Elías uses this information to understand carbon assimilation and transpiration — water vapor released by the leaves that affects plant functioning and survival. Repeating this work with a representative sample of leaves from many different trees across the site gives an understanding of variation in leaf CO2 capture values. She clarified that the leaves are but one part of the story.
“Data from the LI-COR instrument are precise but can only be scaled up to the site level by knowing the leaf area index of the individual trees. For this, we need the drones,” she said. “We are building a new model that relates these two datasets so that we can extrapolate across the whole area. And then upscaling from drone data to satellite imagery can give an even greater view from other places in the Red Sea.”
KAUST research scientist Samer Al Mashhawari with the Hydrology, Agriculture and Land Observation Lab (HALO) pauses from a long day of work collecting data in the mangroves, which he and team use to estimate carbon capture and other ecosystem properties. Photo: KAUST
Samer Al Mashhawari, HALO Lab coordinator and research engineer whose expertise is hydrology and evapotranspiration, ensures that all of the equipment works in the lab and in the field. He knows how to run all of them, and how to analyze data on most. He uses another essential instrument in the mangroves — the LI-COR LAI-2200 Plant Canopy Analyzer — to calculate Leaf Area Index (LAI), inferring the total area of tree leaves from the ground to the canopy.
The LAI-2200 uses a fish-eye optical sensor with a 148-degree field of view to measure light levels and light attenuation from five different zenith angles simultaneously, with measurements taken from above and below the mangrove canopy. To get the most reliable estimates, the scientists typically collect data under diffuse light conditions around twilight periods (before sunrise and after sunset) to avoid the influence of direct sunlight.
Although each foliage situation differs based on the random orientation and distribution of leaves, the overall hemispherical image captured by the sensor yields an accurate approximation of foliage amount.
“The timing of measurements is challenging because we want to cover as large an area of the field as possible within the twilight period, which only lasts about 30 or 40 minutes," said Al Mashhawari. "Most of the time we have to wait until sunset for the second twilight period to collect the remaining measurement, which makes it a long day in the field.”
By marking the LAI site areas in advance, Al Mashhawari and scientists can accurately identify these areas in the drone imagery for comparison, and produce a map based on the relationship between the two datasets. Adding the third dataset of known carbon captured at the leaf level, they can convert the LAI map into another map that approximates how much photosynthesis takes place within the imaged area. With the aid of both drones and satellites, that information can be upscaled across a much larger area to get a better understanding of spatial variation and regional level carbon sequestration.
The combined remote sensing derived data from drones, ground measurements and satellites help the HALO scientists assess the amount of carbon capture. Elías said these approaches are complementary and are what make their research unique:
“The research we are doing here at KAUST is innovative because no one has related data from the LI-6400XT and LAI-2200 instruments to data from drones. Taking measurements directly from the trees is the more common approach. Our approach could yield scalable data for a better understanding of carbon capture.”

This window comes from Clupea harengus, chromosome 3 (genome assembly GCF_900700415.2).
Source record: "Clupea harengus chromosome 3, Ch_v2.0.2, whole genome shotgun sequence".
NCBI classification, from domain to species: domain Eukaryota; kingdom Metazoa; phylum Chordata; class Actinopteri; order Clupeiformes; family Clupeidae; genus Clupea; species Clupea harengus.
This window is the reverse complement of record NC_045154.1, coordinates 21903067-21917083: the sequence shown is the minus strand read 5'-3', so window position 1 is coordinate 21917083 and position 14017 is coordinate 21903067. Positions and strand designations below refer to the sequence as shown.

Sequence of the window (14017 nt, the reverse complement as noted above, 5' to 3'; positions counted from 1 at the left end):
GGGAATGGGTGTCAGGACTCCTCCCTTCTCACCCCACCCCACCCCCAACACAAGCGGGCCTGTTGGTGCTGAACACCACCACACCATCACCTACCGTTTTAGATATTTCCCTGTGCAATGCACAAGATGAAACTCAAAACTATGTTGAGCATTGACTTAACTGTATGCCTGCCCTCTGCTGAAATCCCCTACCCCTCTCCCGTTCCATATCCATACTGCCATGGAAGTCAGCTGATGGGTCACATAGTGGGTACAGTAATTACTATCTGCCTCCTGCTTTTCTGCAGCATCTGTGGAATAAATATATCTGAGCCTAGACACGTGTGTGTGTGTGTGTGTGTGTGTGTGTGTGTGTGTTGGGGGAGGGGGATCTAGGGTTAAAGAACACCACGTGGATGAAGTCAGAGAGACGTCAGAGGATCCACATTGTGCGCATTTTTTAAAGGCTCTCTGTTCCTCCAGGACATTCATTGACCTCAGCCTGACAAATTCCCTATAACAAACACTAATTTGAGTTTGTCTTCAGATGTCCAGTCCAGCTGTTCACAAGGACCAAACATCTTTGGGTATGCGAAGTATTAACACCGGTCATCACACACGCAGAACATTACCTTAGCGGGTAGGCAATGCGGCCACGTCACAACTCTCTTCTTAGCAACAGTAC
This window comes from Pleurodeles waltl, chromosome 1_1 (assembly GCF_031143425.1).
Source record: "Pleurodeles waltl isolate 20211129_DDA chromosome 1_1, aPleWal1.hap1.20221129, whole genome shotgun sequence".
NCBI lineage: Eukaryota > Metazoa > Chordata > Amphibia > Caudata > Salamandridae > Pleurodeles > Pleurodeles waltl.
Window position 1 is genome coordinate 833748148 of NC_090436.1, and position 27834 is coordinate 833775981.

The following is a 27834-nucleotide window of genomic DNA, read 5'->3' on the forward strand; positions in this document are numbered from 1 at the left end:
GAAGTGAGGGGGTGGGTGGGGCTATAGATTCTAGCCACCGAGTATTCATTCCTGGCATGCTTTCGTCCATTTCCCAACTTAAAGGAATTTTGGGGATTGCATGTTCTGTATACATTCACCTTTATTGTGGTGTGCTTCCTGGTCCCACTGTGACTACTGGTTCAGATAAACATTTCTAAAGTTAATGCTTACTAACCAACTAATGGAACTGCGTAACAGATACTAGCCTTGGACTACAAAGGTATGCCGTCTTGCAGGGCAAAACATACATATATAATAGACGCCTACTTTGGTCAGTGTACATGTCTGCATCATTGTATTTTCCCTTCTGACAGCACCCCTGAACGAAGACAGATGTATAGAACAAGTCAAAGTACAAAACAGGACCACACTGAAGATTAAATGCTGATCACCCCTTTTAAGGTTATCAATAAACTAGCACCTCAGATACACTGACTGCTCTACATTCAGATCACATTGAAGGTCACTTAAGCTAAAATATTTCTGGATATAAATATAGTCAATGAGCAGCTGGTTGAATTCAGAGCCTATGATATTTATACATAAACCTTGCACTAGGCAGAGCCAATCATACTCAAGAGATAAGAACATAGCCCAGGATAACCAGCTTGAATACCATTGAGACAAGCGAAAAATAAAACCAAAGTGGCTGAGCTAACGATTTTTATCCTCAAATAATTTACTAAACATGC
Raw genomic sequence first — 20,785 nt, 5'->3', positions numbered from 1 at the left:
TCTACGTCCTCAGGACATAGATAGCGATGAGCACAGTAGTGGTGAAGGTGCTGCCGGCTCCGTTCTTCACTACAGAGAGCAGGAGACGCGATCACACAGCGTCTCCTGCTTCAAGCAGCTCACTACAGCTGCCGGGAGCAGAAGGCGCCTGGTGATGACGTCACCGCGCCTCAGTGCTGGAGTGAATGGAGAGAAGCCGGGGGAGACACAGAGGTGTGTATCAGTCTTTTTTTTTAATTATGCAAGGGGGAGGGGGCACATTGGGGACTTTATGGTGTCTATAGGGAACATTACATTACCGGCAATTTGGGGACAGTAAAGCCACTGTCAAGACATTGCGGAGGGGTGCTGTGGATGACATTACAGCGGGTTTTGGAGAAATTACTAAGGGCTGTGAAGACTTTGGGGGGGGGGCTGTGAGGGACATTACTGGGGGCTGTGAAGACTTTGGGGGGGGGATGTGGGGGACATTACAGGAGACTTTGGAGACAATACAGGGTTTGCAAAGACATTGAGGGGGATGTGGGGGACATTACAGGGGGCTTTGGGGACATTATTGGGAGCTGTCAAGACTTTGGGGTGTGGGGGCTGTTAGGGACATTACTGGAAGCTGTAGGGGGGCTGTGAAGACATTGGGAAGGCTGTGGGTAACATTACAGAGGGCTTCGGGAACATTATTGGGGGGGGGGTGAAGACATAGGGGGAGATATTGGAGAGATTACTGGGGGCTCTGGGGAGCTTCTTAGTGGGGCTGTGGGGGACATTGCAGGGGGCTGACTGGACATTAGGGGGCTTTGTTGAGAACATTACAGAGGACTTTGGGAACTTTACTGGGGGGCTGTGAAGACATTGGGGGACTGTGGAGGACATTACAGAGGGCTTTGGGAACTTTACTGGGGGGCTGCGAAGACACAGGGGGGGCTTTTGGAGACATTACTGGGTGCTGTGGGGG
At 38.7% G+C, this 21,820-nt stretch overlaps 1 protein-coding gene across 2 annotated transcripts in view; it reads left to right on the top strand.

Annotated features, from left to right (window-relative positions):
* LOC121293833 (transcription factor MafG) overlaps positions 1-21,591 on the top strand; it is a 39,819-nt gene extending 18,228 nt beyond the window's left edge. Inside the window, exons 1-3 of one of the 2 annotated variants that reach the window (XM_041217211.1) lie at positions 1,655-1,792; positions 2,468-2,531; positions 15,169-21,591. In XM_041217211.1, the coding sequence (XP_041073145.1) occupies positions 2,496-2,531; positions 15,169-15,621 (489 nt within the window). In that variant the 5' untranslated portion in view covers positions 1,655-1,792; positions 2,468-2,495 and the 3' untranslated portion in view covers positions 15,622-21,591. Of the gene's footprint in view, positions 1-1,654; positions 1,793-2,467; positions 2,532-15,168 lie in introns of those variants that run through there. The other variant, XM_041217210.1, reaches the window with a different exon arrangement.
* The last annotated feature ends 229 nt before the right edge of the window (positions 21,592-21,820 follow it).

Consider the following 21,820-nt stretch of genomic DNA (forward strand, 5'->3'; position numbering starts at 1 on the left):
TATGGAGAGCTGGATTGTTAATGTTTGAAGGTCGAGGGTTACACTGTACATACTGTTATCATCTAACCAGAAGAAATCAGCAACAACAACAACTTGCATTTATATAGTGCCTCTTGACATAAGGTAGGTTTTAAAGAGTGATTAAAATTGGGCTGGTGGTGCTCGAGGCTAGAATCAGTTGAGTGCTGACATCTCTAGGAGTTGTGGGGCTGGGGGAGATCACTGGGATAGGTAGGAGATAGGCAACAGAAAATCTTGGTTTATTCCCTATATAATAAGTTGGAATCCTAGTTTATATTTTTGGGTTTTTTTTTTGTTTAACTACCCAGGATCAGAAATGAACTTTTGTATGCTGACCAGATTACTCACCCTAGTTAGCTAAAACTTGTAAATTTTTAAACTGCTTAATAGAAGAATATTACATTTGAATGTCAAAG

Mangroves absorb more carbon than any other terrestrial ecosystem, including rainforests. Mariana Elías Lara is pursuing her master's degree at KAUST in environmental science and engineering, with a focus on carbon capture; shown here in mangroves in the KAUST Nature Conservation Area. Photo: KAUST
The information has potential for a range of future applications, including different tree species.
“Mangrove ecosystems are an obvious area to look at from a carbon perspective, but we are also looking at tree crop plantations like olive trees,” Johansen said. “Are they acting as a sink or source for carbon in addition to producing olives and olive oil?”
Once parameters are established based on tree structural measurements from drone and satellite data, i.e., trunk diameter, wood density, height, branch structure, etc., the scientists can develop what’s called allometric equations — relating characteristics across scales — to estimate biomass and associated levels of carbon storage in the area.
Johansen clarified that carbon producing activities in the case of tree plantations must also be factored, such as fertilizers, irrigation, harvesting, pruning and transport, which could be calculated against carbon capture to estimate actual gain.
The HALO team is exploring how this data might also be applied to factor carbon loss from activities such as coastal construction in mangrove habitat. Mangroves buffer shores from storms, prevent erosion, provide habitat for marine life and livelihood for fishing communities. Clearcutting mangroves is a huge problem worldwide for the loss of these benefits, and because it releases a large amount of stored carbon dioxide into the atmosphere.
“If we have an approach for mapping carbon capture for mangrove ecosystems, then we can estimate impact,” he said. “The idea is to show what is gained through their protection so that policymakers can legislate accordingly.”
Soils are incredibly important for mangrove ecosystems, as they store the largest amounts of carbon. In collaboration with KAUST professors Daniele Daffonchio and Carlos Duarte, another project involves analyzing carbon content in the soil in relation to tree density to see if carbon soil content varies across the different habitats. Tree age and density mapped from drone imagery might be used as an indicator of soil carbon content.
An ambitious project underway by KAUST postdoctoral researcher Javier Blanco Sacristan uses satellite imagery to map the extent of mangroves in the entire Red Sea. A team of researchers, including KAUST professor Ibrahim Hoteit, is comparing differences between the existing maps and new data gathered to determine areas previously unmapped or underestimated. The model also includes various inputs about where mangroves could potentially grow, factoring conditions such as elevation, tidal inundation, water temperature and different kinds of substrate, from silt clay to sand flats.
To this Johansen said, “The great thing about mangroves is that they do not require irrigation or fresh water. I’m excited by the prospect of this research being applied, and demonstrating the benefits and value from it, which could make a difference in both policy and the way in which countries manage the environment.”